Enjoy the photos, as they depict details which hardly anybody has ever been given the chance to detect - or has cared to before I started doing research in such far-out things. Thanks to internet publishing, now we can study each and every little detail magnified and zoomed up to a multiple of its actual size! This quality just cannot be matched by any kind of traditional print media, not matter what book, journal article or catalog!
Here is a Nuremberg manufactured wheellock arquebus of the 1580's to ca. 1590.
It should be considered as the characteristic type of short wheellock gun that would seem ideal for Styrian carters, together with their sabers; its caliber of 13.6 mm excactly fits the inner diameter (14 mm) of the cartridge containers wrought integrally with the scabbards.
The saddle ring mounted opposite of the lock denotes that it was employed by a horseman, probably one of the armed riders escorting the carts.
Landeszeughaus Graz, inv.no. RG 10.
Robert Brooker: Radschloss Sammlung (sic!) - Wheellock Collection. Landeszeughaus Graz, Austria, 2007, p.319.
The long iron finial of the wooden ramrod threaded for a worm or scourer is an early feature that, in some instances, was tradionally kept until the end of the 16th century; it emerges first in about 1530 when wooden ramrods were often fitted with iron finals to both ends.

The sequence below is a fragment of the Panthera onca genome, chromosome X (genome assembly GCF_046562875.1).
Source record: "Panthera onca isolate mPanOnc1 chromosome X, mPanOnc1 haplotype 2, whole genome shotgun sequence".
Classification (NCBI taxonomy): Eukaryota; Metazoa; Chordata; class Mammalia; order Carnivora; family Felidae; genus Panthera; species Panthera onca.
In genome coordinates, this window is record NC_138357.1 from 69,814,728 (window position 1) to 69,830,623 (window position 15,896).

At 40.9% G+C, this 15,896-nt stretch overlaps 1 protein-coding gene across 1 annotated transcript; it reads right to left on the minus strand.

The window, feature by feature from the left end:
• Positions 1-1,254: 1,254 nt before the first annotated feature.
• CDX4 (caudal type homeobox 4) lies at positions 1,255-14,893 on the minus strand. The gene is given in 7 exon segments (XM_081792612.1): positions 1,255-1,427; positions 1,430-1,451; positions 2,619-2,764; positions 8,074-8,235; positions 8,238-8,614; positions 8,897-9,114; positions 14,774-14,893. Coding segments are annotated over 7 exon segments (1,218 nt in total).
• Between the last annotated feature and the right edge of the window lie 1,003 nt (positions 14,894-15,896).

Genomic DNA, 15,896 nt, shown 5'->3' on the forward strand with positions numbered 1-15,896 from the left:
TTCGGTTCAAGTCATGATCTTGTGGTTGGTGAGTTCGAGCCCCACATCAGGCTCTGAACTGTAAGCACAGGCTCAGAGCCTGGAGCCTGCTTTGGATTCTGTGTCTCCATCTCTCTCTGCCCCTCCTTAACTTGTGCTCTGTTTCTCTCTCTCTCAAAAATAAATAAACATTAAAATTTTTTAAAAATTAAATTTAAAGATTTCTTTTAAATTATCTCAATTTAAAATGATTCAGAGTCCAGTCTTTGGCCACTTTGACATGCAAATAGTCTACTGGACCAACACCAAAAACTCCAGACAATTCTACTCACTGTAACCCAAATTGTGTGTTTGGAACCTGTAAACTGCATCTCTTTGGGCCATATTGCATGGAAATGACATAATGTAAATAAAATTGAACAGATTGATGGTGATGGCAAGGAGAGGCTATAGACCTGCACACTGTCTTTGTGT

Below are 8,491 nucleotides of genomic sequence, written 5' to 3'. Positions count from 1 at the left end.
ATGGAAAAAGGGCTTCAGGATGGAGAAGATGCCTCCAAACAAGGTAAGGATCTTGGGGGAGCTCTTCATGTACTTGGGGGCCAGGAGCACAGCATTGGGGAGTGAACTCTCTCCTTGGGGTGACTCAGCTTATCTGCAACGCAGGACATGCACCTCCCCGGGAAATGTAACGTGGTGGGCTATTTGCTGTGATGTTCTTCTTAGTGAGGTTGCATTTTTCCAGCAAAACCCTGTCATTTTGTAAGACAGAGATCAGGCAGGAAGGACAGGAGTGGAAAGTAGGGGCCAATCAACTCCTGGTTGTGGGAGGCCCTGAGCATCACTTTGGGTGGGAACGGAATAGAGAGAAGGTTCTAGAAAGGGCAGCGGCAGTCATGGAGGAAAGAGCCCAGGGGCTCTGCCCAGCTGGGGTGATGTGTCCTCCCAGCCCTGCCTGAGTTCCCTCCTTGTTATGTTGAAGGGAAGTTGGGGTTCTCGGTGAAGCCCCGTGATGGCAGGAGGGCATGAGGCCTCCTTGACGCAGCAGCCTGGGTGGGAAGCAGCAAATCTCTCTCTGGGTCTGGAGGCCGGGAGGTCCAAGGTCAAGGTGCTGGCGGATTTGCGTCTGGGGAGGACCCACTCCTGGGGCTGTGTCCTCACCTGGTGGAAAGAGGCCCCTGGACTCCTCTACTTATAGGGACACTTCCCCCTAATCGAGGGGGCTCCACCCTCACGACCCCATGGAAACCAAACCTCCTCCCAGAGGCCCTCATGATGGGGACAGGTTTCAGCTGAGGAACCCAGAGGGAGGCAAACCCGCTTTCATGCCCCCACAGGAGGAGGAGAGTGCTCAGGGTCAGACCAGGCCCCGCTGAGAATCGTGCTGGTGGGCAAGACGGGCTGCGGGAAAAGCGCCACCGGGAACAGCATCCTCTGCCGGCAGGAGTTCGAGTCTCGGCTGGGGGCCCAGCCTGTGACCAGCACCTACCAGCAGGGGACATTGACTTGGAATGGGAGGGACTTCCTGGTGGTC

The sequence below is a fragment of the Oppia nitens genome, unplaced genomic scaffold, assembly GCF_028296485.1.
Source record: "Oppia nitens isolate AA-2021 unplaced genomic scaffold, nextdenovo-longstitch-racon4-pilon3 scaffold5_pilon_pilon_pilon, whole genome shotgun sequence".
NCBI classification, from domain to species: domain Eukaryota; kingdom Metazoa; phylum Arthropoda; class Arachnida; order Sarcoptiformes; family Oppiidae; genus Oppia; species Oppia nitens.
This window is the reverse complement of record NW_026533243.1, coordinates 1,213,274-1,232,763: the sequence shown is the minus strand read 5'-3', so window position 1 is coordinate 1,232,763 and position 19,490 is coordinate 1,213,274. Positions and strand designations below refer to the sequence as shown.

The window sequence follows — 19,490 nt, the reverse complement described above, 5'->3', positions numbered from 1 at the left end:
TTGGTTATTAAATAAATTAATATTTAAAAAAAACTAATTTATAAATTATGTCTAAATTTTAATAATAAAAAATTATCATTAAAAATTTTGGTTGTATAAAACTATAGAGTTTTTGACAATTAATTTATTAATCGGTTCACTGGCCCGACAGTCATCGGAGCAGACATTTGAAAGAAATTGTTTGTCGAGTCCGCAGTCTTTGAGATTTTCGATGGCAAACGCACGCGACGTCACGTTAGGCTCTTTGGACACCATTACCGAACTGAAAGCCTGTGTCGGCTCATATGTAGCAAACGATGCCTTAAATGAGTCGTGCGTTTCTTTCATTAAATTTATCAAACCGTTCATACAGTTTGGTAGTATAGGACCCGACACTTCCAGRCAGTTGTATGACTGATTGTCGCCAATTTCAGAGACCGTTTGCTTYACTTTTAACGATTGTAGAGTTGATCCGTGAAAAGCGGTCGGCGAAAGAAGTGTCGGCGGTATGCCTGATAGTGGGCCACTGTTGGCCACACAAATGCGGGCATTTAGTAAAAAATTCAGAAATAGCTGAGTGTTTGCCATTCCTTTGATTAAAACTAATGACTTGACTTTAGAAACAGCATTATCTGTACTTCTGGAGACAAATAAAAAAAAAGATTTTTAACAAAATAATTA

A very fine, long (1.63 m overall) and elegantly designed sniper's wheellock musket of ca. 1590, in the Italian manner but obviously made at an Augsburg workshop, and preserved in almost mint condition, is in The Michael Trömner Collection and will be introduced in a thread of its own.
Attached at the bottom are three images which I took in my collection on 19 June 2014.
This extraordinary and outstanding musket comes from the amory at the Fortress Hohensalzburg from where it was deaccessioned illegally (to say the least), together with literally thousands of all kinds of weapons, by the museum's director Dr. Albin Rohrmoser, in 1986-89. Right on dectection, he shot himself. Nevertheless the Salzburg museum Carolino Augusteum was scandalized because some people know the facts, and my analog photos are documents.
I photographed the reserve collection just a few days before its disposal; there was literally heaps of guns and long pikes all of which, so I was told by a staff member, got readied to be collected by some dealers the next day.